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Thursday, 20 June, 2002, 10:40 GMT 11:40 UK
Calls for review of art education
Is the teaching of art in schools and universities as good as it might be?
The English education system is not teaching children enough about art and is preventing their visual literacy from developing, experts say.
While children as young as three in Italy or Spain are regularly taken to art galleries, children in England are missing out on a discipline which provides young minds with crucial visual and conceptual skills, they say.
"The art education curriculum in England must be totally reviewed," said the general secretary of the National Society for Education in Art and Design, Dr John Steers.
The secondary school curriculum was focused on basic numeracy and literacy.
"The government must decide: do we want an education system that prepares students to be clerks or do we want an education system that allows students the chance to pursue more far-reaching occupations such as in the arts?"
The government prided itself on its art institutions and galleries such as Tate Modern, and UK universities had a very strong reputation internationally.
Teachers complain that there is too little flexibility and a lack of scope in the secondary school curriculum in general - and in art education in particular.
They say the current system demands that teachers continually assess students as well as conduct tests for league tables.
Chris Keates, deputy general secretary of the NASUWT teachers' union, said: "Art and other creative subjects have been relegated in many schools' curriculums as teachers are forced to meet the government's agenda to raise standards in English, maths and science.
"Schools often deliver these subjects in out-of-hours classes, which adds to the pressure and workload of pupils and teachers.
"As students' work tends to be one-off pieces, teachers must write reams of supplementary evidence to support their assessment."
And she said the loss of creative subjects in schools was widely believed to have had a detrimental impact on pupil behaviour.
'What art education?'
But some commentators in the arts think art education is a travesty of what it should be.
According to David Lee, editor of The Jackdaw art magazine: "Art education in Britain is an oxymoron because it is so bad.
"It just doesn't take place at either a school or college level."
He said the teachers employed now in schools and universities were the products of an education system that focused on conceptual art and relativism.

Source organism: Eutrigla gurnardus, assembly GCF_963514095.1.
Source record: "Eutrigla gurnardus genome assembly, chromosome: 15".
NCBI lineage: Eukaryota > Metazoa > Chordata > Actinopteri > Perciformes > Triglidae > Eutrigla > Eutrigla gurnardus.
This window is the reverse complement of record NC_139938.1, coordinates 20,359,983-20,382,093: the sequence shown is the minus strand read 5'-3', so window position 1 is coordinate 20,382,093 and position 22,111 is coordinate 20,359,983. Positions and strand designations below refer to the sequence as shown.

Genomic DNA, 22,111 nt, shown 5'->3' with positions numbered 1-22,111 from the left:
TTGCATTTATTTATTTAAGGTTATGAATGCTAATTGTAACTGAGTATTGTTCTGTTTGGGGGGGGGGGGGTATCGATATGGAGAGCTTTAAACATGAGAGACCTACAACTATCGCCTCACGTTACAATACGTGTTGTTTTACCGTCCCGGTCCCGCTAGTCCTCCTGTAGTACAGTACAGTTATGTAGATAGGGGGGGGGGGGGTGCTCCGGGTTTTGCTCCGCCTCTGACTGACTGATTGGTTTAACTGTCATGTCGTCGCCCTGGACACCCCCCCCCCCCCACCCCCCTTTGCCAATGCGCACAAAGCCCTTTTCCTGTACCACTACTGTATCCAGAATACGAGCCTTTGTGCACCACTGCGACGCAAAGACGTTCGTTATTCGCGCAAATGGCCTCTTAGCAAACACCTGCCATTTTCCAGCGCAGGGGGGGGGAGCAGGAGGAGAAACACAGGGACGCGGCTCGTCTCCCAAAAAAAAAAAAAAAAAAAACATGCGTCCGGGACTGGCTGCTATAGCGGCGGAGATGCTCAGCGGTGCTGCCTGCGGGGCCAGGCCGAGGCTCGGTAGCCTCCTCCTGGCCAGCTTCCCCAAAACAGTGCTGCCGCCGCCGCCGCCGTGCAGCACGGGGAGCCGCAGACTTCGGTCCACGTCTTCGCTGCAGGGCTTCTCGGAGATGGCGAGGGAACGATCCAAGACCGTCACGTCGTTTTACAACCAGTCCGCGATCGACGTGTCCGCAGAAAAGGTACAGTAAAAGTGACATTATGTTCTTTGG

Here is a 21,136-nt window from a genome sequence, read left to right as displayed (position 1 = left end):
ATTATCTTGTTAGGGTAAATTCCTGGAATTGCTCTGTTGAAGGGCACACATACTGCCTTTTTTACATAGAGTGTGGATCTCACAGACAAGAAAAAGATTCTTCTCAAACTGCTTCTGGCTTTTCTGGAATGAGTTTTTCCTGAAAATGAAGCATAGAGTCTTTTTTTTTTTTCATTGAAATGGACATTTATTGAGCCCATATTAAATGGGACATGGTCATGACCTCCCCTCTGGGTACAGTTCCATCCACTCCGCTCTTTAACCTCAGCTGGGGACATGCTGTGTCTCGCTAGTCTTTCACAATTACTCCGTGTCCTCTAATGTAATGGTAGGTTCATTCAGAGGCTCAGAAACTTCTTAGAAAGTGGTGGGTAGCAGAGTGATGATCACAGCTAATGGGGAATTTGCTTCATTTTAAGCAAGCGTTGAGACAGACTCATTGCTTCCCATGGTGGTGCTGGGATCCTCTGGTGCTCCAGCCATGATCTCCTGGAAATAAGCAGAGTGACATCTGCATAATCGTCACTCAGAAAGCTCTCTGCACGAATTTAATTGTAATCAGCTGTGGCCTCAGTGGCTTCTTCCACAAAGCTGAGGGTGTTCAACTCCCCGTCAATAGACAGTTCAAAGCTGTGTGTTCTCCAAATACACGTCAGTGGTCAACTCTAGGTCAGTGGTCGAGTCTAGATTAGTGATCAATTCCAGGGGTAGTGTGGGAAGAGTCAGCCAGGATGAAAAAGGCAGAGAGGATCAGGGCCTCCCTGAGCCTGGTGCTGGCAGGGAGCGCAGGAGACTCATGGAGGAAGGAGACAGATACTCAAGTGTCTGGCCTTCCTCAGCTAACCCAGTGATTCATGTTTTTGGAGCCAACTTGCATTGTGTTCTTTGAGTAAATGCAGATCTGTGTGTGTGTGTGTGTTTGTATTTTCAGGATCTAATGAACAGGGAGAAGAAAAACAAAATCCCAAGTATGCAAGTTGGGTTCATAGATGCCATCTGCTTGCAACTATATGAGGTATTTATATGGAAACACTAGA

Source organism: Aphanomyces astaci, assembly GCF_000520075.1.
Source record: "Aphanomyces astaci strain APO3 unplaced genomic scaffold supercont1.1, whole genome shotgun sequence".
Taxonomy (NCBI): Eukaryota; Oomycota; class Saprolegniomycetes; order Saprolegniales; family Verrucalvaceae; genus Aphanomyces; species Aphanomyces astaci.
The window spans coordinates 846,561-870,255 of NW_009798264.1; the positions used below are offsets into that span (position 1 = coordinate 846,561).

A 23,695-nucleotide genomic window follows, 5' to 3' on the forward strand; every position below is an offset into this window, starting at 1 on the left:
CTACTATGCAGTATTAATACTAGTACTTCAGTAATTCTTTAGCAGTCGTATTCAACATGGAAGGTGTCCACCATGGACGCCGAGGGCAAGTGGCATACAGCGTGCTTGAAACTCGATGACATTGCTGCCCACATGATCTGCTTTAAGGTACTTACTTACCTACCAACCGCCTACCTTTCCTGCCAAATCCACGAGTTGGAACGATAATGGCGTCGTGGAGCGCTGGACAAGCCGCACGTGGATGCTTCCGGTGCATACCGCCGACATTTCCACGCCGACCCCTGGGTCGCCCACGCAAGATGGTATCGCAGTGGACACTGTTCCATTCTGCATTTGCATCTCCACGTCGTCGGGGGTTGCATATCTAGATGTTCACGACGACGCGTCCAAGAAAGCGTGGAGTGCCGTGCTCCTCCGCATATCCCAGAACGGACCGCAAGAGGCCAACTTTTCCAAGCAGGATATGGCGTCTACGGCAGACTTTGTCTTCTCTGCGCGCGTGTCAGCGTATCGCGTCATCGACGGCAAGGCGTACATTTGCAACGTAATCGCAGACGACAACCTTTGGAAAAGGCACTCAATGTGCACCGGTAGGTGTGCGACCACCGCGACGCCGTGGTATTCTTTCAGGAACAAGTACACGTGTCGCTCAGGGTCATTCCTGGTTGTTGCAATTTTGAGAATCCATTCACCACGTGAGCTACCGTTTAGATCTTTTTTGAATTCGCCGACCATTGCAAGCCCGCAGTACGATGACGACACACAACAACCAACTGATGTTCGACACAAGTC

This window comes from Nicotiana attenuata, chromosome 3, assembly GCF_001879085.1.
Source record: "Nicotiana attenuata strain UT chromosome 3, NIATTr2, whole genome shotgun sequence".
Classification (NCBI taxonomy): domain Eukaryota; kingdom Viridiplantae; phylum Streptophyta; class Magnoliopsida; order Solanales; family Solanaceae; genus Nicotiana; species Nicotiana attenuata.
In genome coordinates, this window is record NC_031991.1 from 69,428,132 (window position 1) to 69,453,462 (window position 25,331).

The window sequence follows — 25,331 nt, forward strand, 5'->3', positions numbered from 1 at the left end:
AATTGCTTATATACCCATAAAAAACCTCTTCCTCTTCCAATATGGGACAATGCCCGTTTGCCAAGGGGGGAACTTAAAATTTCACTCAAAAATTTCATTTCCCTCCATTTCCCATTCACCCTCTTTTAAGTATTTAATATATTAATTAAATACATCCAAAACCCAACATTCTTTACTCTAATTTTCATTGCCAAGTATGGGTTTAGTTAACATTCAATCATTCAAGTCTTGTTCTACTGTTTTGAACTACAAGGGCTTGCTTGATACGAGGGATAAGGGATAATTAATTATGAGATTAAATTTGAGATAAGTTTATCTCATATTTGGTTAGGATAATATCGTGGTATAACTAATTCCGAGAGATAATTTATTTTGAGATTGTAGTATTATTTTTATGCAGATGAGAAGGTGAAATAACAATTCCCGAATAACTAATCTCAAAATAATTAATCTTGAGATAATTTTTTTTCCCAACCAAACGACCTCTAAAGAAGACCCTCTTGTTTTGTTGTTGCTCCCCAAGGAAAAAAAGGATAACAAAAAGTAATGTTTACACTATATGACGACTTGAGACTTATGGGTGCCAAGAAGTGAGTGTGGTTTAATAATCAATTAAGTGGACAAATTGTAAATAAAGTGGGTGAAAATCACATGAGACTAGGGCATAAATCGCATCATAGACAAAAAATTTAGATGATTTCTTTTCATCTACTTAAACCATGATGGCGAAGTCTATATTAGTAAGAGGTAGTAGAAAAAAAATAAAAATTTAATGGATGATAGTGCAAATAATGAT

Conceptual art is readily recognized in works by artists such as Tracey Emin and Damien Hirst, where the concept or idea of an art object is what is important, not the execution or technique.
Lack of basic skills
Born out of philosophies of the 1960s, and now absorbed into most art and humanity syllabuses in higher education, relativism preaches that all points of view are equally important. The idea grew up alongside conceptual art.
"They want to learn drawing or practical skills such as illustration but find they are simply not being taught these skills."
He does not argue that all conceptual art is bad.
"But if you want to learn any other form of art, such as illustration or restoration, you will probably do very badly at college as it is not given credence.
"You may even fail as a result."
Poor calibre students and tuition resulted in low quality graduates and teachers - and so on, he said.
Anna Somers Cocks, editor of The Art Newspaper, said her daughter was studying art at Camberwell where "the range of teaching subjects is excellent".
But in general she agreed.
"The real problem of teaching at the moment in this period of postmodernism is the reluctance of most teachers to express any kind of value judgement.
"This is the difficulty of relativism that is the heart of postmodern teaching. There is a lack of critical assessment as a result."
Even so, more intensive teaching in art schools does not necessarily mean a more art-enriched population.
"Italy is probably the most art-rich country but few teachers of art are prepared or trained in any shape or form.
David Lee said: "Any parent knows that a child's visual sense develops with her or his verbal sense.
"But the art education system in the UK prevents this from continuing. It just doesn't happen and is so poor.
"In countries such as France visual culture is much higher prized.
"Most families will have an original painting on the walls, but not in the UK. The best a British family can do is hang a print of The Hayfields on the wall."
Need for overhaul
So how can the government improve matters?
"This system will continue in perpetuity until someone in government realises how undervalued visual literacy is. Really it's about funding," said Lee.
"Firstly, schools and universities need more funding and secondly our national museums need to be on a sound financial footing.
"No cultural or education minister has addressed this problem yet.
"As the system is, a lot of teachers are teaching a lot of children nothing at all."
John Steers of the National Society for Education in Art and Design said: "We need a total review of the curriculum.
"Basically little has changed in the school curriculum since the 1880s, with a focus on numeracy and literacy.
"Teachers need to feel that they can take chances and be more creative in the classroom."
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